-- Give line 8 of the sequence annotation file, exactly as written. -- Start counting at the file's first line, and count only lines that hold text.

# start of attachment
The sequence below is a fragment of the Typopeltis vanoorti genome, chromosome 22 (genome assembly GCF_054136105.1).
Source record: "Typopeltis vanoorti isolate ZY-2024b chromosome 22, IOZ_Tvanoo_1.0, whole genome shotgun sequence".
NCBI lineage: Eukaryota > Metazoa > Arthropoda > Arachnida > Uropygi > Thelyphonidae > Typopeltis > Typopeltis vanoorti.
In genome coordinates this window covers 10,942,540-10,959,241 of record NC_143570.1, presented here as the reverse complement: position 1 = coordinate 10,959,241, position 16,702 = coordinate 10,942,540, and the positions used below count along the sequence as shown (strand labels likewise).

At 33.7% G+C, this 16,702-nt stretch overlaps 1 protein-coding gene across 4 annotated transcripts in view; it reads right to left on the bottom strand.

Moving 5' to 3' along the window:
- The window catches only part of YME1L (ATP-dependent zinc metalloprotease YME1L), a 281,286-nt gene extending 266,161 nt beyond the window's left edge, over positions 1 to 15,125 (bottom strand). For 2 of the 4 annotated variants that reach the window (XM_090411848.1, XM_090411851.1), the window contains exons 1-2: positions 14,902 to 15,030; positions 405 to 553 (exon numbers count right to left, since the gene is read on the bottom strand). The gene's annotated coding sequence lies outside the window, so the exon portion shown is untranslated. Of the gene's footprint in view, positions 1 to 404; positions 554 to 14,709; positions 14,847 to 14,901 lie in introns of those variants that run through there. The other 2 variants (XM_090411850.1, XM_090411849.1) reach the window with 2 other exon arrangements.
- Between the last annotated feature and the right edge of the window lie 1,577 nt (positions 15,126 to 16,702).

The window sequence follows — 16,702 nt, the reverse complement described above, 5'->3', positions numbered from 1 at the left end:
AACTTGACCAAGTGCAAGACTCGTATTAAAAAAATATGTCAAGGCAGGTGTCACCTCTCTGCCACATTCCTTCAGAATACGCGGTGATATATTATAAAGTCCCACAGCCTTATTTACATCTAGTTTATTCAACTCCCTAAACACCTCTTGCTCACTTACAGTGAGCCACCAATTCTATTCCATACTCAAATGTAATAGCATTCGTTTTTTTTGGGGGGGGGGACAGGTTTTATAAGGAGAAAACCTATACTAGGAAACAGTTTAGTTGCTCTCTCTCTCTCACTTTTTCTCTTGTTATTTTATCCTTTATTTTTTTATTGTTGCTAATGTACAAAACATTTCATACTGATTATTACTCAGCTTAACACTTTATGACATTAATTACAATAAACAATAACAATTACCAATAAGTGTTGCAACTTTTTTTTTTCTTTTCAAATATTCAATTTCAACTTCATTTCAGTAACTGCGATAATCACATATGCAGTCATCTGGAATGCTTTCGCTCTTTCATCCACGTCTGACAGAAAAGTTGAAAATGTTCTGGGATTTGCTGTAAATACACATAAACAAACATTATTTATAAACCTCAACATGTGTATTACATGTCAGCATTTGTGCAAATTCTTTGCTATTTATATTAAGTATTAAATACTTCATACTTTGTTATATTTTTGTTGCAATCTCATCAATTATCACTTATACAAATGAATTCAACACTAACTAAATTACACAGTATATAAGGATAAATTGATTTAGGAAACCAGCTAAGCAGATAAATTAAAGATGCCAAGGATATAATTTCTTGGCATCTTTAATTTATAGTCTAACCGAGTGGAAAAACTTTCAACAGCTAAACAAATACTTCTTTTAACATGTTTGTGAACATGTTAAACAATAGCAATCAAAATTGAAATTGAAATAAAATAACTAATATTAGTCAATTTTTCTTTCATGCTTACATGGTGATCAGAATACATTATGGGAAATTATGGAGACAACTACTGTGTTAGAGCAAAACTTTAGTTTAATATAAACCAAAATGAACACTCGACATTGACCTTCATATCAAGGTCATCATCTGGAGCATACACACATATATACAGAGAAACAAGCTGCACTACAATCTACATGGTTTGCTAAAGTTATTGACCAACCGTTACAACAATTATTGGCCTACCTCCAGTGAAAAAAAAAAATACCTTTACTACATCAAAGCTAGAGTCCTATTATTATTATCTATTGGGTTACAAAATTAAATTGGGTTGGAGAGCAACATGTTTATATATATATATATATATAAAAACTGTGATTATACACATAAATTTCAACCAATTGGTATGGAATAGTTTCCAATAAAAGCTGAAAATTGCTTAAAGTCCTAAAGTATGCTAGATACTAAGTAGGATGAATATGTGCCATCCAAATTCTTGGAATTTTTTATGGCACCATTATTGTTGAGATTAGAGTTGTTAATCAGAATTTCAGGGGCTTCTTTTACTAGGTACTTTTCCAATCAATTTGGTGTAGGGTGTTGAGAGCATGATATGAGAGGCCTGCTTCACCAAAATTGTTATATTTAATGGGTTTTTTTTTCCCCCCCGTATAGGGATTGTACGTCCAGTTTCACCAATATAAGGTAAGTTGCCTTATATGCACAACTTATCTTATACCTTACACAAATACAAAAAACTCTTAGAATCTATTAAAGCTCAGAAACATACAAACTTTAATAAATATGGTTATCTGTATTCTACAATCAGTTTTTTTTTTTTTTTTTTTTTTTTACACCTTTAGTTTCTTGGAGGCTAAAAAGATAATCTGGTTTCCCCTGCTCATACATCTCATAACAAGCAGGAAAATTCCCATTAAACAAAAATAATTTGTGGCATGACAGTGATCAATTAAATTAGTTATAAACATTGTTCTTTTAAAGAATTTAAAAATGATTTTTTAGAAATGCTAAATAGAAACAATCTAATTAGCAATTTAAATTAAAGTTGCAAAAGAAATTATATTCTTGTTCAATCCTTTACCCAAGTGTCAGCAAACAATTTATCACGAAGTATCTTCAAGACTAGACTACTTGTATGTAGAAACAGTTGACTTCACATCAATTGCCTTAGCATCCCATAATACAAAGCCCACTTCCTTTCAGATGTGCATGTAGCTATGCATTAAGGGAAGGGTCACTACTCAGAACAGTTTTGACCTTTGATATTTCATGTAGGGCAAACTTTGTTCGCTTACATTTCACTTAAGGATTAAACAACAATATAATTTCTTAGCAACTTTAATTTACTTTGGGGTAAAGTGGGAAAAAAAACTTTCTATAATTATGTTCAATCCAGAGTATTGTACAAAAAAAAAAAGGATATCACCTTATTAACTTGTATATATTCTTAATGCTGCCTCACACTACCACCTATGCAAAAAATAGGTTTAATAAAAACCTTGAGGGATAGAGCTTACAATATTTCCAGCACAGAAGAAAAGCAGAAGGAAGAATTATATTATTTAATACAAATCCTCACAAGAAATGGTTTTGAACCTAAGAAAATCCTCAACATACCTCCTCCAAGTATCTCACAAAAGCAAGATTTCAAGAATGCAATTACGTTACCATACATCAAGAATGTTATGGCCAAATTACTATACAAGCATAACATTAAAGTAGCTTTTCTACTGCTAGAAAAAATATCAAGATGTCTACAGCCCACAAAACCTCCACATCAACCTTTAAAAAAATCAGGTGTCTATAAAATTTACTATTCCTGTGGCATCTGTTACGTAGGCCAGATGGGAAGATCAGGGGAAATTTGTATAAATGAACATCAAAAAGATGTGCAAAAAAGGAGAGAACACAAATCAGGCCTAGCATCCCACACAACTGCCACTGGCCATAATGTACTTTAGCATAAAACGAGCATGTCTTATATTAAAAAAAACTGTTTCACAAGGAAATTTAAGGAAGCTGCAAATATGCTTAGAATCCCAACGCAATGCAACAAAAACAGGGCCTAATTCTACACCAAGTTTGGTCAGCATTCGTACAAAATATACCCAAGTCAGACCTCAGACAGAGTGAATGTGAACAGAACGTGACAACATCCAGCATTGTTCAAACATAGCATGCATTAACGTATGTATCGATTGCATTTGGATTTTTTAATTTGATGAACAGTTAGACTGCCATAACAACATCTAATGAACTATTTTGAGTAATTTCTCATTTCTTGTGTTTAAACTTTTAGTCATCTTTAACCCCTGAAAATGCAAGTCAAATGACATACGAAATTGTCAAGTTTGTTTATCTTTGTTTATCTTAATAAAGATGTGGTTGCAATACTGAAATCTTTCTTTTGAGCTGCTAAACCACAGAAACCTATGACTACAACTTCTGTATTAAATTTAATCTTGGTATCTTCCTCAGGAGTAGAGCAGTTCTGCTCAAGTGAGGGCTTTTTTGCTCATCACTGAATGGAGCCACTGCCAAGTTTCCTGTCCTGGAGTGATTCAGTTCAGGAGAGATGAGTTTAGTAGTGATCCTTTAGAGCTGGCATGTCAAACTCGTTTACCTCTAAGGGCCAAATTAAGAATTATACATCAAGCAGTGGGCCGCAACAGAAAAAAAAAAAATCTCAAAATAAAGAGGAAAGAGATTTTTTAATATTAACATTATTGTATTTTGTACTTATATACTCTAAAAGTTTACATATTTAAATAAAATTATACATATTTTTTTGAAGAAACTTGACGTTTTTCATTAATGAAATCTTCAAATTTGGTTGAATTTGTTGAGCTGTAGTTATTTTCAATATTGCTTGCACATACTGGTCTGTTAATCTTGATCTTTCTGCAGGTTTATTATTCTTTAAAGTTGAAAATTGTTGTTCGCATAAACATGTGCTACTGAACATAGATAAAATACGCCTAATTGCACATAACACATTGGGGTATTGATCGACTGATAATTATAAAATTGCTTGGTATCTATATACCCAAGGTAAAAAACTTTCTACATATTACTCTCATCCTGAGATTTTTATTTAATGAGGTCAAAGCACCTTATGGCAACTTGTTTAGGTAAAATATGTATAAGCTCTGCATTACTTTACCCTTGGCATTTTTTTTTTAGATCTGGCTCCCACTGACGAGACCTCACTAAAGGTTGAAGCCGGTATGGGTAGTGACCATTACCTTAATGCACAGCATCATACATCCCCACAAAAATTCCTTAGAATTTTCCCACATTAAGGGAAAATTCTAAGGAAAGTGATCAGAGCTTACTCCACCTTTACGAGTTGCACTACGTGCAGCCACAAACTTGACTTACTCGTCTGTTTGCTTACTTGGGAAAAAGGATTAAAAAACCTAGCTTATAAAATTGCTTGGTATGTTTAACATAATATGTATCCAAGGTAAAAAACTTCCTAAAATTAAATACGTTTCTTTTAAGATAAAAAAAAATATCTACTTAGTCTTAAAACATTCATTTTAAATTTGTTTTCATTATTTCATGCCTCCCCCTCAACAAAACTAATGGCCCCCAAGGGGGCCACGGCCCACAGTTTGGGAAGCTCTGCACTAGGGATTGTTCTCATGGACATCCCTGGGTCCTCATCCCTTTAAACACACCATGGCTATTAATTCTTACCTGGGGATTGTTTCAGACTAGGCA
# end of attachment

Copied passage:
- Between the last annotated feature and the right edge of the window lie 1,577 nt (positions 15,126 to 16,702).